How to make my first application?

The first program will just print a text in the console window saying "Hello world!"
Then some small variation will be added to supply an example of how to gain user input from the console window and using this data again to process it for output.

Hello world part I

Open XBasic and then create a new source environment by clicking the following button:  

You can also select menu's:"File" option "New".

In the next dialog you are given a couple of options, select "Program":


The Entry

Now as this is done you end up in the following situation:

As you notice, the entry is already filled with a comment and you have not done any serious thing yet.
XBasic guides you even while programming with comments to make you aware of what situation you are dealing with and how to handle when you want to make certain changes.

It is advisable to take hints and tips for granted (meaning:not deleting them from the source) if you have unsufficient experience with XBasic.

Here in the entry you are allowed to enter any statement or function that needs to process your solution. In other words:From here you can start your program to take actions.
The function-name does not nessesarily has to be called "Entry" but the entry function is the first declared function in the source-code. It does not matter where you place the function code itself, the first declared function will be assigned by XBasic as the "Entry" function from where Xbasic will start to process your program, that's why it's called so.
If you would place another function at the first place, this one will be placed as first in the function list.

The Prolog
In the PROLOG you are prohibited to use any statement or functions, the PROLOG is pure for declarations of functions and variables, inserting any statement or function call will lead to an error-message dialogue, the first statement should be called in the above described "Entry" function.


Making the program act

Good, if we will just go back to the Entry function() let's just make it display something on the console window by inserting the following code into the entry:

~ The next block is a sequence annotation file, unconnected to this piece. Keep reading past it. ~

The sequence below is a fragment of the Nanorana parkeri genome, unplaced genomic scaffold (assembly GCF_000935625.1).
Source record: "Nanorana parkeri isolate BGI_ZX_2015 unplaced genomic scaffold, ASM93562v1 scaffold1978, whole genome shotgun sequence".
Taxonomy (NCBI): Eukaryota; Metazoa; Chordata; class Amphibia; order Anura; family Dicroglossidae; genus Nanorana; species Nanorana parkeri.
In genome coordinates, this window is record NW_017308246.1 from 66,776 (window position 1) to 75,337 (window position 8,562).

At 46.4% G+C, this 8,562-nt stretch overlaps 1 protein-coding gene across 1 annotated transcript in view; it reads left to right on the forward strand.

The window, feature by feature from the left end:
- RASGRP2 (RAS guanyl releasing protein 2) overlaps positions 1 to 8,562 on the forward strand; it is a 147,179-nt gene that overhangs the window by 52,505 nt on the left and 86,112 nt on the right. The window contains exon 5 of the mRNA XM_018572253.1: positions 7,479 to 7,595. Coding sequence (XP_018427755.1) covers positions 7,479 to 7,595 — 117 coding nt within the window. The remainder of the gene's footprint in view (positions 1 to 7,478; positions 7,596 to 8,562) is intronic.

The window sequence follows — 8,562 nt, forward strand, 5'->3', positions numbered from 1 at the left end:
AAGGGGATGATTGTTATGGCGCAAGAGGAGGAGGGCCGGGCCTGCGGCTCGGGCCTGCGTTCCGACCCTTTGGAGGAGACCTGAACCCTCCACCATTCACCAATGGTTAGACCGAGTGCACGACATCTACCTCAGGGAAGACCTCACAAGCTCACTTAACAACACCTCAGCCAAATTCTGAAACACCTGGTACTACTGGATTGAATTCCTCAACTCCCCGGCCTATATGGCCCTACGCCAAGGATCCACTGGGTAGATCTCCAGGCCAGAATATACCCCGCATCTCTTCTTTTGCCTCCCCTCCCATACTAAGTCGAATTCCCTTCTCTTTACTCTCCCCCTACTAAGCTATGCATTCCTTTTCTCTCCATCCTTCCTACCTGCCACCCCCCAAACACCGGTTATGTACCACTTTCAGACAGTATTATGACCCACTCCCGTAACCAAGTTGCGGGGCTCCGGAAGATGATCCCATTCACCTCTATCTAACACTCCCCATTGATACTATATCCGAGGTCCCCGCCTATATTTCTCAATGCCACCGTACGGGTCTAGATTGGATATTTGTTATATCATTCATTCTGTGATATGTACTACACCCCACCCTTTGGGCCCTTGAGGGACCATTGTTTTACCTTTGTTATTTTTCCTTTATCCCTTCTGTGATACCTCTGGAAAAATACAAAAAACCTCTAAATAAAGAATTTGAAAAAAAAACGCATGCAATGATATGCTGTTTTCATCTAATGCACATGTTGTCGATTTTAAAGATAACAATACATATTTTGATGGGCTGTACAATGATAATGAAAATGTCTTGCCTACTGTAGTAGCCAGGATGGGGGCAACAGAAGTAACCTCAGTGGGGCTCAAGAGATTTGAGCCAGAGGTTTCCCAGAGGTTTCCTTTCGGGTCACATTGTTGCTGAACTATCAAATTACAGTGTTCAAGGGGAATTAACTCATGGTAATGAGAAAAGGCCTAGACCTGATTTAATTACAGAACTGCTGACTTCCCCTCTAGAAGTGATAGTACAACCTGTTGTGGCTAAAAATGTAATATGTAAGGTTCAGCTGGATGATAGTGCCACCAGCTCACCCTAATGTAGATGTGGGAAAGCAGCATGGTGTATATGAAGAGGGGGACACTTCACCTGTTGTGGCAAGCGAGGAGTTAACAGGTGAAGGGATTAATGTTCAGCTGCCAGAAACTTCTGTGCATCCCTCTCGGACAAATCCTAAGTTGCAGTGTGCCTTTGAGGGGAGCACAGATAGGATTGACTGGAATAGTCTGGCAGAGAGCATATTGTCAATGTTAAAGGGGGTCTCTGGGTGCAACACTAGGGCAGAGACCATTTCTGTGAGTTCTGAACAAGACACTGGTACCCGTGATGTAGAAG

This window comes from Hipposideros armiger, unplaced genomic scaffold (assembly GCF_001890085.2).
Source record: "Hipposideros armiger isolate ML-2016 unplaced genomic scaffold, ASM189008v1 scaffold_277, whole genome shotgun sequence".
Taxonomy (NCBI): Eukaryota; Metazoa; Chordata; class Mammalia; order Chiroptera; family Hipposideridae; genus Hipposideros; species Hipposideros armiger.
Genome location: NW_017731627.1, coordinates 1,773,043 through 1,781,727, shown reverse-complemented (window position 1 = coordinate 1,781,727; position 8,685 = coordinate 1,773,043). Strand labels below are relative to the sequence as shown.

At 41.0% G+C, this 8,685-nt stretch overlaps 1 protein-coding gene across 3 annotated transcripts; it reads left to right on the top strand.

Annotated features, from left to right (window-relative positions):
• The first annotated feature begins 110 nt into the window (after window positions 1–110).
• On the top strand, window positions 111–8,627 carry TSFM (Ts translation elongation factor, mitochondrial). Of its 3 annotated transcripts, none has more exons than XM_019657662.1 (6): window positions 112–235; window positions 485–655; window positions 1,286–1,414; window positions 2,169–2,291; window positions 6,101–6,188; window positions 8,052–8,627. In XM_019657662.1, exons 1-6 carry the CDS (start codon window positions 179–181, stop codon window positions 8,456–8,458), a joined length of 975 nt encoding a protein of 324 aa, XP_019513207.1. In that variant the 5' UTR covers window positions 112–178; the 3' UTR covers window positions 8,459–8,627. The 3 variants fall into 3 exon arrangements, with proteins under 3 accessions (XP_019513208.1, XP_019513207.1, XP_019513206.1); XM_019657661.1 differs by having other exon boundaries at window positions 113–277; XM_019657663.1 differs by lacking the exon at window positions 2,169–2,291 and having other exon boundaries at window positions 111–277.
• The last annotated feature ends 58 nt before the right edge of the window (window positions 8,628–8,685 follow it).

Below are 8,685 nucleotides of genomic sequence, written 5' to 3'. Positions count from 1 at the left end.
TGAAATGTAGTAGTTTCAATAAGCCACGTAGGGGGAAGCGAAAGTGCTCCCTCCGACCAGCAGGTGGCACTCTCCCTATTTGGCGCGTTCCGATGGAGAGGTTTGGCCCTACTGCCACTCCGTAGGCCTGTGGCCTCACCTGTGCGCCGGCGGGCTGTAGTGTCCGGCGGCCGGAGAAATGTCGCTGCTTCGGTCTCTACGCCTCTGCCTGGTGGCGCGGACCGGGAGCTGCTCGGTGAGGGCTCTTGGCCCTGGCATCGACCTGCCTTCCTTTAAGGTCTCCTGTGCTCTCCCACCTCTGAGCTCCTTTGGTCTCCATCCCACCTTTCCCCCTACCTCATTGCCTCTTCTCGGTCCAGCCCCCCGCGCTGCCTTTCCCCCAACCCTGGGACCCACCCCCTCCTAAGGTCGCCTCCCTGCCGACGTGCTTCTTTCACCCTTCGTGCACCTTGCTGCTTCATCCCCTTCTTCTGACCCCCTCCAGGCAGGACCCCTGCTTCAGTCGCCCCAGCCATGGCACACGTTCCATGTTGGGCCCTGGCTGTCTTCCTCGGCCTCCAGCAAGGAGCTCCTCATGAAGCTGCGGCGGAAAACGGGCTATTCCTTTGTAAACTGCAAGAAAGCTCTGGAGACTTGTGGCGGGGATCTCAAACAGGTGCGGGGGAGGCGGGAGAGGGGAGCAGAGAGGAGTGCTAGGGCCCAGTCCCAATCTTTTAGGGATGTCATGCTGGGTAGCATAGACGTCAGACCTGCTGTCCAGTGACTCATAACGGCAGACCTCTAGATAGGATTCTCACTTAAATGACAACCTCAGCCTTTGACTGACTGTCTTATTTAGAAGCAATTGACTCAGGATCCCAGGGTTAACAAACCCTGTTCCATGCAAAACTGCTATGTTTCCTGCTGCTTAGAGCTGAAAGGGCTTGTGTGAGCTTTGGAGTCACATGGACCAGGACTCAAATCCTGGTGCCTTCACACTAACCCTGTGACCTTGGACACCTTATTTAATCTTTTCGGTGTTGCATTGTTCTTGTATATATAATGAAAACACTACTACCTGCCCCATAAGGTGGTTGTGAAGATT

Make it look exactly as stated, thus PRINT in capitals!
Good, now run the program by pressing "F1" or clicking the exclamation point:
Or just select the "Run" menu option "Start"

Now examine the Console window:


Hip hip hurray, you got your first program running.

The next step is to expand it a little bit by asking for a name and then letting it print the name you supplied.

Go back to the coding window and change the code in the Entry function like this:

Okay again all statements in capitals?
When using functions / statements: Watch the parentheses use ( ), not < >!

Now run it and view the following output:


Type in anything you like and then hit enter...

Notice anything new?
Good, you now know how to print and supply user input.
But can it also print graphics like lines, circles or pictures?

Yes it can, displaying graphics requires some deeper study of the documents but I will help you with one practical example that gives you a quick show of how to display a bitmap image in the console window.
Just go to the PROLOG of your program and remove the "Comment" quote away from the lines that start with IMPORT "Xst" and IMPORT "Xgr"


Then you change the code in the entry to this:


Now, the UBYTE declares an image array where the bitmap picture will be stored in as soon as it will be loaded.
The XstGetConsoleGrid will retrieve the gridnumber of your console window, this is necessary since you need to let XBasic know in what window to display your picture, you just can't ask XBasic to print the picture on fried air.

The XgrLoadimage loads the picture into the array (Click here to download the example picture)
The XgrSetImage will just paste the picture from the array in the corner of your window.

As this is the resulting view:

Okay, not really a booming start to say so, but as this is just to show the possibilities of what you can do in the Console window, I will later explain how you can place your picture more easily in grids using the GUI-Designer statements and functions.

To be more specific, you can actually put anything in any window as long as you prepare the code good enough for it to place the output for you there.